“In hindsight, there were some preventable communication gaps that resulted in a delay of communication between the school and division, and a preliminary email should have been sent out at 8:10 a.m. (upon official verification from RCMP), with a more detailed explanation to follow,” Dueck wrote in a follow-up letter to parents on Thursday afternoon. In this letter, he also detailed the precise timeline of events. “We take the safety and security of students/staff very seriously, but this incident also affirms to us that we can learn from each new experience.”

The student, who is a minor, cannot be named. It can be confirmed that no arrest has been made at the time of this writing, although the investigation is ongoing as to any potential criminality behind the events.

Meeting with Parents
Parents and guardians were invited to attend an impromptu meeting Thursday evening at NCI. At 7:00 p.m., about a hundred parents crowded into the band room as Dueck, joined by five HSD trustees and two members of the St. Pierre-Jolys RCMP detachment, spoke further about the incident and addressed the parents’ concerns.

Dueck took a conciliatory tone, admitting that the way the school division communicated with parents could be improved. 

“In hindsight, that was a mistake on my part,” Dueck said to parents. “We’ve taken a look and decided that in the future, if there’s another such situation, the first thing we will do is get notification out to you [parents] as soon as we are able and to let you know that this is what’s happened. I was trying to get more details before speaking with you, but I should have given you the information right at the outset and let you know.”

He acknowledged that throughout Wednesday morning, there was a lot of confusion among parents who were receiving conflicting information from phone calls, texts, and social media, much of it inaccurate. For example, some parents heard or read reports that the student had brought a gun to school—something which never happened.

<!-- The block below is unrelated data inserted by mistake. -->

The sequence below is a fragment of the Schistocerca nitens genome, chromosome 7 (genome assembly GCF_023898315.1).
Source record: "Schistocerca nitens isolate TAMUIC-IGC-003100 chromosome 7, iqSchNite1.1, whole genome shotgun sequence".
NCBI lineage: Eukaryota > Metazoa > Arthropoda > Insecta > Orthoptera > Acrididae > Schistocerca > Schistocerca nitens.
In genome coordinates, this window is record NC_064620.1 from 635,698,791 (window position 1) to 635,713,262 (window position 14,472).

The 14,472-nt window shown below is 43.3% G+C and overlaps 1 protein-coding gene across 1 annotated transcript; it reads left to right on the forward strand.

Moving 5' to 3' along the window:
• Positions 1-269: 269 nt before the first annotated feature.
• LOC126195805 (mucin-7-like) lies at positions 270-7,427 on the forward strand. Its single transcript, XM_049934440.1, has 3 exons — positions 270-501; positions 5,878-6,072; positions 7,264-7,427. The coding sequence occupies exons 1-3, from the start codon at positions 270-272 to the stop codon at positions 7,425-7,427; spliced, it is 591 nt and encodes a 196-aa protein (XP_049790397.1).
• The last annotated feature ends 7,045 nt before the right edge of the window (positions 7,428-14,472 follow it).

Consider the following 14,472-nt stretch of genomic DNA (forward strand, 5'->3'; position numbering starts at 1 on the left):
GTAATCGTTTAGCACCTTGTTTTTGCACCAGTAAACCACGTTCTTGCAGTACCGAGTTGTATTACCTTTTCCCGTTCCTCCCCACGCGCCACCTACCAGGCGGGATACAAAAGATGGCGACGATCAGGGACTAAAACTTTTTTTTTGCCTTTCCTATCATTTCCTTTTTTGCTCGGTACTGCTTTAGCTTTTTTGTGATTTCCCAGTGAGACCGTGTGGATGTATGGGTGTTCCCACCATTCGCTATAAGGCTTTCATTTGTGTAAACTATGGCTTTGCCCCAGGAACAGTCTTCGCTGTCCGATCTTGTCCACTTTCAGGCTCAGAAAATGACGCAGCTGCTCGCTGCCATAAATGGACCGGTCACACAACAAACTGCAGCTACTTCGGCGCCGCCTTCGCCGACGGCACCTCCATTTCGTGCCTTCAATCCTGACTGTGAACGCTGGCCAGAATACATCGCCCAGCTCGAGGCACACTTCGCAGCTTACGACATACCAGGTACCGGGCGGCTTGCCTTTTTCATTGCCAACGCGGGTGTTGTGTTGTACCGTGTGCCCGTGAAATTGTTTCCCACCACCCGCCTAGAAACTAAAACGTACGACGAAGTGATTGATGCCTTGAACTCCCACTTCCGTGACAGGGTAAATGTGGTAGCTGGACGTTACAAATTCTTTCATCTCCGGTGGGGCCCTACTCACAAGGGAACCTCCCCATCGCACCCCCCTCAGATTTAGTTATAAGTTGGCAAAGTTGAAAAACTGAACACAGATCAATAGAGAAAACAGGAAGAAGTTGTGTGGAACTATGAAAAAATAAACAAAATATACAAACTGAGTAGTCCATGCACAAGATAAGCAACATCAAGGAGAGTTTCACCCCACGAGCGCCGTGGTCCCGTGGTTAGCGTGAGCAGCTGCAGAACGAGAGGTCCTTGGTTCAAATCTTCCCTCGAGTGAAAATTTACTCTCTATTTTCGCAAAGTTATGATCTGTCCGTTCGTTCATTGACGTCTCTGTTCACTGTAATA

“There was a great deal of alarm,” Dueck added. “Hopefully the next time never happens, but we think we can do better at it next time by getting something out to you as soon as we know it’s okay. We didn’t do that. I apologize for that.”

Those in attendance expressed a wide range of concerns and anxieties about the incident.

One parent described a hysterical situation where kids were dragged away from a bus stop and told, “Go home! Go home! There’s a gun at school! Go home!”

“The [initial] letter that came out just said that everything was under control,” another parent said. “It was very vague and misleading because we didn’t know what that meant. It said the threat was neutralized, and I think it caused panic for us.”

“My daughter said that she didn’t know if there was someone else involved,” said a third parent. “They see all this stuff on the news. Just because one kid was taken care, how did they know that [they] didn’t have a partner?”

Others took the opportunity to thank the school division for their transparency in admitting fault, and for some of the positive actions that were taken.

“I, for my part, have been very appreciative of our school,” a parent chimed in. “None of my kids called me, and when they came home, they came home very normal. I said, ‘So how was school today? I hear stuff went on.’ They said, ‘Oh, it felt very normal. Teachers talked to us first thing in the morning.’ I’m very appreciative that kids were not in school all day not knowing, that [the teachers] took the time in each class to talk to the students.”

Yet another parent praised the RCMP for their rapid response. “My main concern is not so much that I’m aware right off the bat, but I want to know that my kid’s safe,” said one mother. “So for me, I appreciate that the RCMP got involved very quick. Lucky for us in a small town, there were people who could notify them because they saw the post. I believe that the connections we have, we should be grateful for.”

Proposed Changes